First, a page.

You really should specify in the title it`s 2.5 enclosures. Reply
  • smilingcrow - Monday, September 26, 2016 - link

    Can't see there being much interest in Gen 2 enclosures for 3.5" drives. Reply
  • Guspaz - Monday, September 26, 2016 - link

    Why not? For 2TB, a 3.5" drive is half the price of a 2.5" drive, and while the same is technically true for 4TB, 2.5" 4TB drives are too thick to fit in most laptops or enclosures. Forget about 6TB or 8TB, they don't even exist in 2.5". Reply
  • MrCommunistGen - Monday, September 26, 2016 - link

    Mechanical HDDs don't even saturate a Gen 1 link. Enclosures with a Gen 2 controller target SSDs. While not all SSDs come in a 2.5" format - mSATA and M.2 are even smaller - except for a couple low volume products there aren't any 3.5" SSDs. If you're looking for a way to plug a 3.5" drive into a Type-C connector, I'm sure there are cables or adapters that'll let you do that. Reply
  • MrCommunistGen - Monday, September 26, 2016 - link

    Let me rephrase my last sentence:

    If you're looking for a way to plug a 3.5" drive into a Type-C connector, I'm sure there are cables or adapters that'll let you use an existing enclosure that has a non-C connector on it.
    Reply
  • vailr - Monday, September 26, 2016 - link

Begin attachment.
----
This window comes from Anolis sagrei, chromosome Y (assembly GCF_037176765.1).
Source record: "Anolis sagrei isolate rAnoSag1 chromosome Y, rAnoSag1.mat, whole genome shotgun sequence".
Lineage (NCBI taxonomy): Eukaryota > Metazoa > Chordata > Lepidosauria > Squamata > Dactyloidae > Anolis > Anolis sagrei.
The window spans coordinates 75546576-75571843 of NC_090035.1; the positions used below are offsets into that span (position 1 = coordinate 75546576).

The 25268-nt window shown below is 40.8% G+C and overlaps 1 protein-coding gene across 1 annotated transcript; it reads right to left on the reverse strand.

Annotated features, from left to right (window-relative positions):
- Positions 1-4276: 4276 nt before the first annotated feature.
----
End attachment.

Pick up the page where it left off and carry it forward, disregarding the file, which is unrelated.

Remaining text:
What about using this USB Type C device with an earlier generation PC that only has USB 3.0 ports? AFAIK, there are currently no "fully spec compliant" adapters for that have male USB 3.0 plug and female USB Type C port. See the Amazon product review by Benson Leung here: www.amazon.com/Lemeng-USB3-1-Connector-Converter-Adapter/dp/B01ABTHI7C Reply
  • rahvin - Monday, September 26, 2016 - link

    Benson doesn't go back and update his reviews after he makes them. The number and quality of the available cables has expanded significantly since his initial reviews. Having just went through the HUGE hassle of trying to find USB-C cables that support 3.1 I can say there are cables that numerous cables that support 3.0 and 2.0 bandwidth over a USB-C connection,in fact most of the USB-C male / USB-A Male cables support USB-2.0 but there are several that support 3.0. The trouble is finding a cable that actually supports 3.1 with more than 500ma capability, those are unicorns right now. There are more than a hundred USB-C cables and iirc I was only able to find 2 brands that supported 3.1 with the capability of more than 500ma power transfer and both were 3' cables.